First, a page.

Image of NYFED Economic Research Tracker Icon Liberty Street Economics is available on the iPhone® and iPad® and can be customized by economic research topic or economist.

Economic Inequality

image of inequality icons for the Economic Inequality: A Research Series

This ongoing Liberty Street Economics series analyzes disparities in economic and policy outcomes by race, gender, age, region, income, and other factors.

Most Read this Year

Comment Guidelines

 

We encourage your comments and queries on our posts and will publish them (below the post) subject to the following guidelines:

Please be brief: Comments are limited to 1,500 characters.

Please be aware: Comments submitted shortly before or during the FOMC blackout may not be published until after the blackout.

Please be relevant: Comments are moderated and will not appear until they have been reviewed to ensure that they are substantive and clearly related to the topic of the post.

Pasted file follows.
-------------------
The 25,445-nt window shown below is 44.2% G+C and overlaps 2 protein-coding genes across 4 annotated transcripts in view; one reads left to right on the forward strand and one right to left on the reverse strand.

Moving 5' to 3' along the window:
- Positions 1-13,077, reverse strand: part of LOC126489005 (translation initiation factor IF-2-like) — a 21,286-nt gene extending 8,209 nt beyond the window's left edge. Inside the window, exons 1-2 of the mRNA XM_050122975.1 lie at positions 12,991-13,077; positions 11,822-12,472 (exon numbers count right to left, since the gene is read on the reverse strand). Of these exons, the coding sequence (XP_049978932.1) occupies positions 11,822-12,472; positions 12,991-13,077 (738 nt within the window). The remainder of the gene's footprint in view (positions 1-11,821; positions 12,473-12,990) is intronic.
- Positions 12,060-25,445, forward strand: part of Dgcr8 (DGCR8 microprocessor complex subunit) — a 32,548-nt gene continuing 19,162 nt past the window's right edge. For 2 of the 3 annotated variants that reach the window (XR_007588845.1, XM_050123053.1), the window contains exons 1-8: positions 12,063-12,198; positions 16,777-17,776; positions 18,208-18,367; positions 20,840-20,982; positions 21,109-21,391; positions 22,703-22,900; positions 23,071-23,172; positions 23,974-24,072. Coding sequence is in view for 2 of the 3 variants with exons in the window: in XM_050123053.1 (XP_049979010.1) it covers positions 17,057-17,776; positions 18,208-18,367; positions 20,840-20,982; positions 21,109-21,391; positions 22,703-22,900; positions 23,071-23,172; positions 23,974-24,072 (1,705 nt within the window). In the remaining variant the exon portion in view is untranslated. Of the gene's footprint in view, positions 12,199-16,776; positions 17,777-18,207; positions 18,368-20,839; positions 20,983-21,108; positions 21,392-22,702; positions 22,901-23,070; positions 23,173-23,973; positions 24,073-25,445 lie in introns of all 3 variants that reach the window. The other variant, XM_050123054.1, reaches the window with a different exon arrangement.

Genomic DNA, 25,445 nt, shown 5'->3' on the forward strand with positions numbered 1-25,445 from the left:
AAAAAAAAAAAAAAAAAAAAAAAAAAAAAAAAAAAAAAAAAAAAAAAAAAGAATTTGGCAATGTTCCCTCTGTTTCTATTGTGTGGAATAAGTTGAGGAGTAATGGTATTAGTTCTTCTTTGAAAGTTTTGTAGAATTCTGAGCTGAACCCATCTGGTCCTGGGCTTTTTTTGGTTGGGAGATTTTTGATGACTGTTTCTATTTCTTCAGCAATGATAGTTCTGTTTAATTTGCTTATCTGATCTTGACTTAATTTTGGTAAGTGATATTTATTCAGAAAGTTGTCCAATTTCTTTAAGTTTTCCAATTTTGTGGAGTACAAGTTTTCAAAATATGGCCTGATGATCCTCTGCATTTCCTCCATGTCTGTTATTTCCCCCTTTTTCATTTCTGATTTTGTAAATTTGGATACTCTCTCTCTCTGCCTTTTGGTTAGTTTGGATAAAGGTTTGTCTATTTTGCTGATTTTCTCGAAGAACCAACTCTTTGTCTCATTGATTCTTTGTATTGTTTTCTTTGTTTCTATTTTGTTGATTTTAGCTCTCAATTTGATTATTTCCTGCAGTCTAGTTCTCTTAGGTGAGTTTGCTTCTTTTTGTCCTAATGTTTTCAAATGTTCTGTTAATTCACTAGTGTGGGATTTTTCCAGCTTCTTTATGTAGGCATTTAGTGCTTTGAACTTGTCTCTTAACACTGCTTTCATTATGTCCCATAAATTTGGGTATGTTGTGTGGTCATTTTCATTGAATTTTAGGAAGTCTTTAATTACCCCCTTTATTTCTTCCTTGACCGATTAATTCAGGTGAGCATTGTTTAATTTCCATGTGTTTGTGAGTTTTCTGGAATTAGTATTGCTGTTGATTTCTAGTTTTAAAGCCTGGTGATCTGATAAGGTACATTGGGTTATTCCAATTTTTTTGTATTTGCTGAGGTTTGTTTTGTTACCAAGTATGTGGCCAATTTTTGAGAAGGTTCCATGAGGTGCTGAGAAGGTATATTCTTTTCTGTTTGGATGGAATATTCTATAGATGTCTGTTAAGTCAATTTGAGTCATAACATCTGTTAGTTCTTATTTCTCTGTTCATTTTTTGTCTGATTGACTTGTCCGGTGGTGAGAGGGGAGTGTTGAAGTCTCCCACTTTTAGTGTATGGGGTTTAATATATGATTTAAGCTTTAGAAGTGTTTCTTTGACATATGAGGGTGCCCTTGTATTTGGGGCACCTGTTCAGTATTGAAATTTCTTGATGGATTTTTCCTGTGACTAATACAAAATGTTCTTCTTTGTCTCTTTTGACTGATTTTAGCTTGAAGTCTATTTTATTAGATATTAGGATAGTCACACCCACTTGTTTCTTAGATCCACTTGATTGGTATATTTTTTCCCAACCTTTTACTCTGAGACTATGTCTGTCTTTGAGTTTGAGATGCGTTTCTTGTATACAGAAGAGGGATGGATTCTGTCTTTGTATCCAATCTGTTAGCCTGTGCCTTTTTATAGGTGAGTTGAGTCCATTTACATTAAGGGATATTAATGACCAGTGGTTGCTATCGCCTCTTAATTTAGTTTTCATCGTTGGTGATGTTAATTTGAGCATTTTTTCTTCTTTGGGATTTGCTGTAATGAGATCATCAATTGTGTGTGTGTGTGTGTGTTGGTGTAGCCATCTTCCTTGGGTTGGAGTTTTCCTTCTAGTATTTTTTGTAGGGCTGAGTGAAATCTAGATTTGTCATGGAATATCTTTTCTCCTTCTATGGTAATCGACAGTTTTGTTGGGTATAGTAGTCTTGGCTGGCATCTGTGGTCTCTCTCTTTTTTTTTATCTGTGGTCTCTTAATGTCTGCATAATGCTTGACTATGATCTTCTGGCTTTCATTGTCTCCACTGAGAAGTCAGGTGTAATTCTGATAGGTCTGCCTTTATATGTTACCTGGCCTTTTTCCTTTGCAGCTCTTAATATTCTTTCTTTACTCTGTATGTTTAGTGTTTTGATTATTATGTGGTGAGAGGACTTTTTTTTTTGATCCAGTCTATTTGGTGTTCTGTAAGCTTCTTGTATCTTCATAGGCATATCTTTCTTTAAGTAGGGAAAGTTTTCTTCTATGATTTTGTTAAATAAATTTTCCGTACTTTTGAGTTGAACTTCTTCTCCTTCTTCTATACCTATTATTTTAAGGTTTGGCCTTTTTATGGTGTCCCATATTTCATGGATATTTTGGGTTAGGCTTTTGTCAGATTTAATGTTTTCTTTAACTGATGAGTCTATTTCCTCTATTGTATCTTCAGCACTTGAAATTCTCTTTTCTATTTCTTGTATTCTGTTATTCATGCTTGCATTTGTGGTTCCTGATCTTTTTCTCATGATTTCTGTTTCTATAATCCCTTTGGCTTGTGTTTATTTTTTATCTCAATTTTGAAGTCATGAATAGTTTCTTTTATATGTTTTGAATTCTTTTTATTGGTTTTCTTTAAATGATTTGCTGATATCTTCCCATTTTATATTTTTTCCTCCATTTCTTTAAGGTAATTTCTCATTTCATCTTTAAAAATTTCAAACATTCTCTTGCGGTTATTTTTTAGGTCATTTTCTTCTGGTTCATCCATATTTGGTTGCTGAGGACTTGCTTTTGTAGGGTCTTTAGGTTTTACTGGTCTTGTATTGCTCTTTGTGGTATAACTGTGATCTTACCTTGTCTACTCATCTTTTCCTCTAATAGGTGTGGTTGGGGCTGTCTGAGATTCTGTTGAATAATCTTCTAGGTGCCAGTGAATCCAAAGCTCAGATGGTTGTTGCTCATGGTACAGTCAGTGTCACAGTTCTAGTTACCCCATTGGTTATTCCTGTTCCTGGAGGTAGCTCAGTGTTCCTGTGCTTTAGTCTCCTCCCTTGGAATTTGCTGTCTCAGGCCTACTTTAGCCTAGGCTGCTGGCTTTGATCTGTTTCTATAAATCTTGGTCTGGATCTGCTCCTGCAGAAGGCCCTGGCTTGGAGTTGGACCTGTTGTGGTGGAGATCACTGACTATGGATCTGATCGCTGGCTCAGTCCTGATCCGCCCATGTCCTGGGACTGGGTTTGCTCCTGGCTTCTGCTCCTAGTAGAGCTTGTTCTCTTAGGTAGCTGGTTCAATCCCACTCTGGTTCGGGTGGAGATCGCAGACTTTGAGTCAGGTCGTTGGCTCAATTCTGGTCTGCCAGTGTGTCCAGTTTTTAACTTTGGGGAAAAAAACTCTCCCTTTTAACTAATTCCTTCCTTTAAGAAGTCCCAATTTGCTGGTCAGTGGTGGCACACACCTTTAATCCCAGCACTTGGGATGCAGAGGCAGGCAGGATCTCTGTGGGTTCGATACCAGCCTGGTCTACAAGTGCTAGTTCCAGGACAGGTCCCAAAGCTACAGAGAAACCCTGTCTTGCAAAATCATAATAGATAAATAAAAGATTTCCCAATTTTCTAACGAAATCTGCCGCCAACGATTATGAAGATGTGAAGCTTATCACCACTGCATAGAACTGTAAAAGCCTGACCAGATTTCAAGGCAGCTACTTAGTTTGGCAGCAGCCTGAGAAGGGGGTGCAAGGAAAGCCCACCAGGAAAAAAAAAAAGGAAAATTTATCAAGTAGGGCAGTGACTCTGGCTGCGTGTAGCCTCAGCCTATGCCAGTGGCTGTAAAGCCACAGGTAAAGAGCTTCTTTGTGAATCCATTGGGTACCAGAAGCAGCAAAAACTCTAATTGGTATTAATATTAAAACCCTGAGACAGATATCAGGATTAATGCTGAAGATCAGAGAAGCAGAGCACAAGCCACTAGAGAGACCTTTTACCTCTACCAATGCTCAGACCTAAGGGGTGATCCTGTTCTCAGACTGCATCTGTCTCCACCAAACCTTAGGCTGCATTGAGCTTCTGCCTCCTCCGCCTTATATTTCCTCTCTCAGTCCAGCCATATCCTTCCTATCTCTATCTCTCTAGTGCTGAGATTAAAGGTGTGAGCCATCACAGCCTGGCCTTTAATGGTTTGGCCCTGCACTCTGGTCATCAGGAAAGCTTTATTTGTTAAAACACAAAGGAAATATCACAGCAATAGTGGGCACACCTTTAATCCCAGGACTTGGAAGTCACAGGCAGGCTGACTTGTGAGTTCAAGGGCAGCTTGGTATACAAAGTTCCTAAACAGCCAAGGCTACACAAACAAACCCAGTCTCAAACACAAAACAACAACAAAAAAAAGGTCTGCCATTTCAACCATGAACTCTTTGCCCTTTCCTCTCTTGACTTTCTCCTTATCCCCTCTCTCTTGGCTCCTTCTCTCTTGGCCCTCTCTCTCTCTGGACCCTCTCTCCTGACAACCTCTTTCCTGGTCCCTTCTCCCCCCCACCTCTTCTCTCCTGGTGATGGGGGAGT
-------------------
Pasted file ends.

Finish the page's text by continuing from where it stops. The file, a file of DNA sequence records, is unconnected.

Please be respectful: We reserve the right not to post any comment, and will not post comments that are abusive, harassing, obscene, or commercial in nature. No notice will be given regarding whether a submission will or will
not be posted.‎

Comments with links: Please do not include any links in your comment, even if you feel the links will contribute to the discussion. Comments with links will not be posted.

Send Us Feedback

Disclosure Policy

The LSE editors ask authors submitting a post to the blog to confirm that they have no conflicts of interest as defined by the American Economic Association in its Disclosure Policy. If an author has sources of financial support or other interests that could be perceived as influencing the research presented in the post, we disclose that fact in a statement prepared by the author and appended to the author information at the end of the post. If the author has no such interests to disclose, no statement is provided. Note, however, that we do indicate in all cases if a data vendor or other party has a right to review a post.

Archives